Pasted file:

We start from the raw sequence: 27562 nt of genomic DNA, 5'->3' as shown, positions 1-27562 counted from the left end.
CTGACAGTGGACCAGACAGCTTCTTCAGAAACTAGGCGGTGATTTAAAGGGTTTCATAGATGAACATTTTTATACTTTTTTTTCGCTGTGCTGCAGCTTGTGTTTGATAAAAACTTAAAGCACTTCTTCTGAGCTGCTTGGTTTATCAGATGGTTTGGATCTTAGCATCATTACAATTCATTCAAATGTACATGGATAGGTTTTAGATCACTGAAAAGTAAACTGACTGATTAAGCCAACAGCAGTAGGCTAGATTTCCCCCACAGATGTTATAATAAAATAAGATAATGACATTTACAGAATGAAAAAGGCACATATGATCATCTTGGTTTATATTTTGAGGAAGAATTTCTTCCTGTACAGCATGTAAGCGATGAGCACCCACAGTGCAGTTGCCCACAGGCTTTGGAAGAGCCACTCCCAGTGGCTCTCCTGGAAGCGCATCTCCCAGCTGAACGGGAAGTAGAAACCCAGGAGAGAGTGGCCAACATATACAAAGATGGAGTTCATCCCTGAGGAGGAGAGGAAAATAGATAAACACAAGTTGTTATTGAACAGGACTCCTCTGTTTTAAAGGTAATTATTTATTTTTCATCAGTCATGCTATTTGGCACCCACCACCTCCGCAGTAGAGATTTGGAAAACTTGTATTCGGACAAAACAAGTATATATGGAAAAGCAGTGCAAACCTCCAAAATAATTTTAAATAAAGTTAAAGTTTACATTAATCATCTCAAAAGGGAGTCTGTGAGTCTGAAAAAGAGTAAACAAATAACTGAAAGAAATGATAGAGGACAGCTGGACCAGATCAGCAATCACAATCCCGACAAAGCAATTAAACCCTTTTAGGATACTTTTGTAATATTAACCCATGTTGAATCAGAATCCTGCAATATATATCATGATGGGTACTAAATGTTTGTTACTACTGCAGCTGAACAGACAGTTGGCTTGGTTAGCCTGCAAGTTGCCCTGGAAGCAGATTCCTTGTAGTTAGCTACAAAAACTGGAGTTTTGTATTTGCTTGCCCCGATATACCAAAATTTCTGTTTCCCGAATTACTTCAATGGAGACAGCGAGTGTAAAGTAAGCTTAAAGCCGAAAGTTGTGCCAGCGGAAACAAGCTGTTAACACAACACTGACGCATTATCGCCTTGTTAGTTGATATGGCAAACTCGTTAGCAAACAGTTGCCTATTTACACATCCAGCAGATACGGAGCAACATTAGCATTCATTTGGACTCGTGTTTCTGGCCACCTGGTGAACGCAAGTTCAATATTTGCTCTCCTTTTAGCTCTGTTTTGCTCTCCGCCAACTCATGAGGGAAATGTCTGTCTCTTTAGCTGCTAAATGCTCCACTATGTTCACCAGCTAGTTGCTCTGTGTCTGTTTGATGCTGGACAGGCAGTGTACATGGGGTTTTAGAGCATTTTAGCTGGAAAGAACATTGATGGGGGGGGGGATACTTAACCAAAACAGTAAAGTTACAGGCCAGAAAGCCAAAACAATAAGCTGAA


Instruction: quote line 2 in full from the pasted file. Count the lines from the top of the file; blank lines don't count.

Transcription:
CTGACAGTGGACCAGACAGCTTCTTCAGAAACTAGGCGGTGATTTAAAGGGTTTCATAGATGAACATTTTTATACTTTTTTTTCGCTGTGCTGCAGCTTGTGTTTGATAAAAACTTAAAGCACTTCTTCTGAGCTGCTTGGTTTATCAGATGGTTTGGATCTTAGCATCATTACAATTCATTCAAATGTACATGGATAGGTTTTAGATCACTGAAAAGTAAACTGACTGATTAAGCCAACAGCAGTAGGCTAGATTTCCCCCACAGATGTTATAATAAAATAAGATAATGACATTTACAGAATGAAAAAGGCACATATGATCATCTTGGTTTATATTTTGAGGAAGAATTTCTTCCTGTACAGCATGTAAGCGATGAGCACCCACAGTGCAGTTGCCCACAGGCTTTGGAAGAGCCACTCCCAGTGGCTCTCCTGGAAGCGCATCTCCCAGCTGAACGGGAAGTAGAAACCCAGGAGAGAGTGGCCAACATATACAAAGATGGAGTTCATCCCTGAGGAGGAGAGGAAAATAGATAAACACAAGTTGTTATTGAACAGGACTCCTCTGTTTTAAAGGTAATTATTTATTTTTCATCAGTCATGCTATTTGGCACCCACCACCTCCGCAGTAGAGATTTGGAAAACTTGTATTCGGACAAAACAAGTATATATGGAAAAGCAGTGCAAACCTCCAAAATAATTTTAAATAAAGTTAAAGTTTACATTAATCATCTCAAAAGGGAGTCTGTGAGTCTGAAAAAGAGTAAACAAATAACTGAAAGAAATGATAGAGGACAGCTGGACCAGATCAGCAATCACAATCCCGACAAAGCAATTAAACCCTTTTAGGATACTTTTGTAATATTAACCCATGTTGAATCAGAATCCTGCAATATATATCATGATGGGTACTAAATGTTTGTTACTACTGCAGCTGAACAGACAGTTGGCTTGGTTAGCCTGCAAGTTGCCCTGGAAGCAGATTCCTTGTAGTTAGCTACAAAAACTGGAGTTTTGTATTTGCTTGCCCCGATATACCAAAATTTCTGTTTCCCGAATTACTTCAATGGAGACAGCGAGTGTAAAGTAAGCTTAAAGCCGAAAGTTGTGCCAGCGGAAACAAGCTGTTAACACAACACTGACGCATTATCGCCTTGTTAGTTGATATGGCAAACTCGTTAGCAAACAGTTGCCTATTTACACATCCAGCAGATACGGAGCAACATTAGCATTCATTTGGACTCGTGTTTCTGGCCACCTGGTGAACGCAAGTTCAATATTTGCTCTCCTTTTAGCTCTGTTTTGCTCTCCGCCAACTCATGAGGGAAATGTCTGTCTCTTTAGCTGCTAAATGCTCCACTATGTTCACCAGCTAGTTGCTCTGTGTCTGTTTGATGCTGGACAGGCAGTGTACATGGGGTTTTAGAGCATTTTAGCTGGAAAGAACATTGATGGGGGGGGGGATACTTAACCAAAACAGTAAAGTTACAGGCCAGAAAGCCAAAACAATAAGCTGAA